Whatever had happened to him, if it necessitated him telling Gerry he was “alive”, it couldn’t have been good. Gerry knew without having to be told that it wasn’t just a matter of him forgetting to call, either. Something was wrong. Something was really, really wrong.
“Jon? Jon, it’s ok, it’s ok, really,” Gerry was babbling, but he wasn’t paying attention to the words coming out of his own mouth as much as he was to the way Jon was shaking and returning the hug hard enough to bruise. He didn’t think Jon was hearing him, in any case. His face was buried in Gerry’s hoodie, and whatever words he was mumbling were being muffled by the fabric. Out of his depth and terrified for his friend, he looked up at Elias.
There was a complicated expression on Elias’ face. It looked halfway between worried and angry, and Gerry couldn’t make heads or tails of it. He sighed and it quickly smoothed into something more neutral.
“Come on, you can sit in the living room,” Elias said, gesturing for Gerry to go deeper into the house without making a move to touch either him or Jon. Gerry hesitated halfway to suggesting that he and Jon should go to Jon’s room (surely he would be more comfortable with a little privacy?) before realizing that he wasn’t sure how he would move Jon to the couch, let alone upstairs.
Jon was worryingly pliant when Gerry tried to move. So long as he could continue to hold the hug, he didn’t mind shuffling after Gerry as they made their awkward way all the way across the floor and onto the larger couch in the living room. Once they sat, he went abruptly quiet, his face still buried in Gerry’s chest.
Gerry had no idea what to do. He didn’t even know what was wrong. How was he supposed to help fix something like this when he didn’t know what was wrong, and Jon wasn’t talking? He looked around desperately again and found Elias standing at the entrance of the living room, watching them.
“What happened?” He asked, desperate, not sure who he was asking or if it even mattered.
“Jon made another deal he shouldn’t have,” Elias said. Jon stiffened. He lifted his head just far enough to look back at Elias, and though Gerry couldn’t see his face, he would have bet it was a glare.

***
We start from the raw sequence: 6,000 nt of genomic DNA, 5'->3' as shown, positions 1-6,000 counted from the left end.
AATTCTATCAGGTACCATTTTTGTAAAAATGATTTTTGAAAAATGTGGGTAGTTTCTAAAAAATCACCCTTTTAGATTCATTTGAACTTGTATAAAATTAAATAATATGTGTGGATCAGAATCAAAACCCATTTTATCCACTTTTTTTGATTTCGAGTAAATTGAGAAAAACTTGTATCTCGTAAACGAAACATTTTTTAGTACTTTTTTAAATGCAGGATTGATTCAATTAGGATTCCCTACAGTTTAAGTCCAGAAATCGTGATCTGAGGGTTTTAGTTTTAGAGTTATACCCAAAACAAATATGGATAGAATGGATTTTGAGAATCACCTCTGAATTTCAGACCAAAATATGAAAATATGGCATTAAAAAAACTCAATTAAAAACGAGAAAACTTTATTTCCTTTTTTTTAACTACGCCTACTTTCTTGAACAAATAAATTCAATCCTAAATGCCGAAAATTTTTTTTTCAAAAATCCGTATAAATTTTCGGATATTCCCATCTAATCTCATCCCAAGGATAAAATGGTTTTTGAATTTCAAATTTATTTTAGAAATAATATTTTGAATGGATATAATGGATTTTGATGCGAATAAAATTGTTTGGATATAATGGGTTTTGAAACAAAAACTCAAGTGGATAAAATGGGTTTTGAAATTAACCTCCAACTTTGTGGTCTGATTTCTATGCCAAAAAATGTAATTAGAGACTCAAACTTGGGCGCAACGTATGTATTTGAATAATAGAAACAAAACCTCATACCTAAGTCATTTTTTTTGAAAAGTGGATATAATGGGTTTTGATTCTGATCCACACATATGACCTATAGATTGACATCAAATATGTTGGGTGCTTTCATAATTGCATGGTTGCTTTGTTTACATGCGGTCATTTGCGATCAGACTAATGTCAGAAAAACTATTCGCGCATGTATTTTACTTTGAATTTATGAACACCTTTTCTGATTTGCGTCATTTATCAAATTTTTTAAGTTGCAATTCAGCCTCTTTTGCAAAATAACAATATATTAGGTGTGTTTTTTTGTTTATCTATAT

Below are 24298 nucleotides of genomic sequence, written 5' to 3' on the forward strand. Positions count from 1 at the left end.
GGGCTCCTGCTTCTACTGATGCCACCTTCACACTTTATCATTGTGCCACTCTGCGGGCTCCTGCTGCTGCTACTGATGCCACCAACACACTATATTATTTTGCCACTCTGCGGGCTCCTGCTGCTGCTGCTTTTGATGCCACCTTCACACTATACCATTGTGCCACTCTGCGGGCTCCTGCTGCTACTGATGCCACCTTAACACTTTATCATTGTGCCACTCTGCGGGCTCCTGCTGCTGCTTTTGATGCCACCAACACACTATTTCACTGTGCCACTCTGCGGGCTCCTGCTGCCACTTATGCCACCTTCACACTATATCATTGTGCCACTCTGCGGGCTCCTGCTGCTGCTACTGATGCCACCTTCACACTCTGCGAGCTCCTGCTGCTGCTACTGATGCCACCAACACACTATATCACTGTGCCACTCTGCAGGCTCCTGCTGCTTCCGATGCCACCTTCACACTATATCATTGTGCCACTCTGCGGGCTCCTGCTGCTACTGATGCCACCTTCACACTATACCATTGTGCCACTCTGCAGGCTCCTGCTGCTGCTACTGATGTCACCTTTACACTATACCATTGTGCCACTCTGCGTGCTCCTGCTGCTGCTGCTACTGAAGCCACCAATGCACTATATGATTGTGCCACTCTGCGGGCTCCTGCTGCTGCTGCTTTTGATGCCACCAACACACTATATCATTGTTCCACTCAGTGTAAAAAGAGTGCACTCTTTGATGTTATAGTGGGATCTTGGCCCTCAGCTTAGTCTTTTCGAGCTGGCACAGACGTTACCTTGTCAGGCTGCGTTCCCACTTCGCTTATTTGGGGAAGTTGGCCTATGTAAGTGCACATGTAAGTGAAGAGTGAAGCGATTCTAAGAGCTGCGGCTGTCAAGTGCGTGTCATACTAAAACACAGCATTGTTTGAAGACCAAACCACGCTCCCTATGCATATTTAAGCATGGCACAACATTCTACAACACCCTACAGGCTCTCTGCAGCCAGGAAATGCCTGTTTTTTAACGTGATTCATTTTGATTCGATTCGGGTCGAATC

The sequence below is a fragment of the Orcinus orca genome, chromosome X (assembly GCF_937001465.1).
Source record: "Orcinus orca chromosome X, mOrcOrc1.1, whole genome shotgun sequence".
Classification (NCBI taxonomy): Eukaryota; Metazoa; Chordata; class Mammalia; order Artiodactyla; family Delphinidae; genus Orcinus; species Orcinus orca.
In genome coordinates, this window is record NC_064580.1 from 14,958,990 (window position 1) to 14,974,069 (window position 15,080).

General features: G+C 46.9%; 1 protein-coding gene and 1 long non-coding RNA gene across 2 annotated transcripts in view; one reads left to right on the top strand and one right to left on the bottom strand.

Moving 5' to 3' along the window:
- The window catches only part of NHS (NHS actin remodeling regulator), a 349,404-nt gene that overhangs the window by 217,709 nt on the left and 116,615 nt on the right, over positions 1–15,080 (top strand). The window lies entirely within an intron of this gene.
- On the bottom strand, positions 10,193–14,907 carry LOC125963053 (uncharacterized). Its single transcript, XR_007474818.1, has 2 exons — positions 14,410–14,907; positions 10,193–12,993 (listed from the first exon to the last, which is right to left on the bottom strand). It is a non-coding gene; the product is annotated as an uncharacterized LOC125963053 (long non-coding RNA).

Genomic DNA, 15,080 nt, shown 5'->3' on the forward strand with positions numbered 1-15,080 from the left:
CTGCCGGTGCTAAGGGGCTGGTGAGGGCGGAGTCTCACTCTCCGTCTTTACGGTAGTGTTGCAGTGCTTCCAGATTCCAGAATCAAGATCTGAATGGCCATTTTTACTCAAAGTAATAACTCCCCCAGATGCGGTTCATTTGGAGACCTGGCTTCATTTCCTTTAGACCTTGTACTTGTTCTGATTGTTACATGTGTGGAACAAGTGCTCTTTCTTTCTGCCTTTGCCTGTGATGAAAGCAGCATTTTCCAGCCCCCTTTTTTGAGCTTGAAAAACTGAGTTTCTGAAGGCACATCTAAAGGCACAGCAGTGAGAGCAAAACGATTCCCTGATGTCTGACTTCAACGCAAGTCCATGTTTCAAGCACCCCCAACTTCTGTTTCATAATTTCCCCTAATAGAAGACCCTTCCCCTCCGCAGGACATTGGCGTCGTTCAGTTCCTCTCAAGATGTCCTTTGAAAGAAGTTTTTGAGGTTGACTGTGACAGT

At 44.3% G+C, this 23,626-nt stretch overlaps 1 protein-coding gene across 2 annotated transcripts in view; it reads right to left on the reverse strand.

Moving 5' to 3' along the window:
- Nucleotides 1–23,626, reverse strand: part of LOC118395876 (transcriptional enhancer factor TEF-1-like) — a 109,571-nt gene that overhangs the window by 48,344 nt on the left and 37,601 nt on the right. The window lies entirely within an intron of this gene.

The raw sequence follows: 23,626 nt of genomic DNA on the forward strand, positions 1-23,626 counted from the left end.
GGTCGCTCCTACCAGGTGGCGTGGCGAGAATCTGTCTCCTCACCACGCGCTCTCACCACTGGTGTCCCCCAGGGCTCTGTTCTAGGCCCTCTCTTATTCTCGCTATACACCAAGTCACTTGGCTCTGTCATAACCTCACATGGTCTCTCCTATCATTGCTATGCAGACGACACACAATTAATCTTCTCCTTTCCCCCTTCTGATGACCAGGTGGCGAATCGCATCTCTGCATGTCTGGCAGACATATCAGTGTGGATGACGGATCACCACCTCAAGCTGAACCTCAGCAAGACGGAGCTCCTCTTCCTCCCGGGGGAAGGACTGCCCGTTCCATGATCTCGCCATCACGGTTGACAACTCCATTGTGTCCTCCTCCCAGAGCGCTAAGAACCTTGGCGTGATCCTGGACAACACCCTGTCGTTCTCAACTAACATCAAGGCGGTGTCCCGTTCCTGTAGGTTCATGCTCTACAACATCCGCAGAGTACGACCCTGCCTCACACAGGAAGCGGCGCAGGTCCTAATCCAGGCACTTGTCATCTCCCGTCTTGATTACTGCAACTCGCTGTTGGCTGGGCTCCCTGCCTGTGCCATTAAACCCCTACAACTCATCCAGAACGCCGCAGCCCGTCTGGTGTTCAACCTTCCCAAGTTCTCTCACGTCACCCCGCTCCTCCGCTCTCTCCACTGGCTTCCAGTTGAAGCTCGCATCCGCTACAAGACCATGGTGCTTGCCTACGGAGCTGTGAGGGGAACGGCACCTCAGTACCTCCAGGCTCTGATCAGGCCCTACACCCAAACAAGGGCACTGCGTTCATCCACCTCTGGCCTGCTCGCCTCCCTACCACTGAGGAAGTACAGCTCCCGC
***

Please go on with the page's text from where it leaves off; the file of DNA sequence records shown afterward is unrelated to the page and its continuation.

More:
“It wasn’t a deal,” Jon said with a sniffle. “I just—I did something stupid, and I had to do something worse to get out of it.”
“I have work I need to get back to,” Elias said, ignoring what Jon had just said. He locked eyes with Gerry. “Watch him for me. Call me if anything happens.”
Gerry hadn’t seen him look this serious since that night his mum had attacked the Institute. There was that little bit of anger he had seen earlier, and Gerry wondered if it was aimed at him, somehow. It was his job to keep Jon safe, after all. And he had clearly failed.
Guilt and fear coiled in his gut, and he pulled Jon closer instinctively. Everything good in his life now was thanks to Elias deciding he would be a good companion to Jon. He might have called it being Jon’s “tutor”, but Gerry knew how to read in between the lines. More often than not it was Jon tutoring Gerry. Gerry’s real job was to keep Jon from doing stupid, self-sacrificial things. To keep him safe.
If Elias thought Gerry couldn’t do it, could he take it all away? Jon, and Michael, and his comfortable, safe new life where he didn’t feel like there was a monster waiting to eat him behind every corner, where he felt—(don’t think it, don’t think it)
—felt loved—(Don’t think it, don’t think it)
—felt cared for.
“Y-yeah.” His voice cracked and his head nodded on its own like a puppet’s. Elias kept their gazes locked for another second, then he turned to go.
“Elias?” Jon asked, and he leaned away from Gerry to turn and look properly at his guardian while still keeping half of his body pressed into Gerry’s. The tone of his voice hurt Gerry. He didn’t think he’d ever heard his friend sound so vulnerable and confused.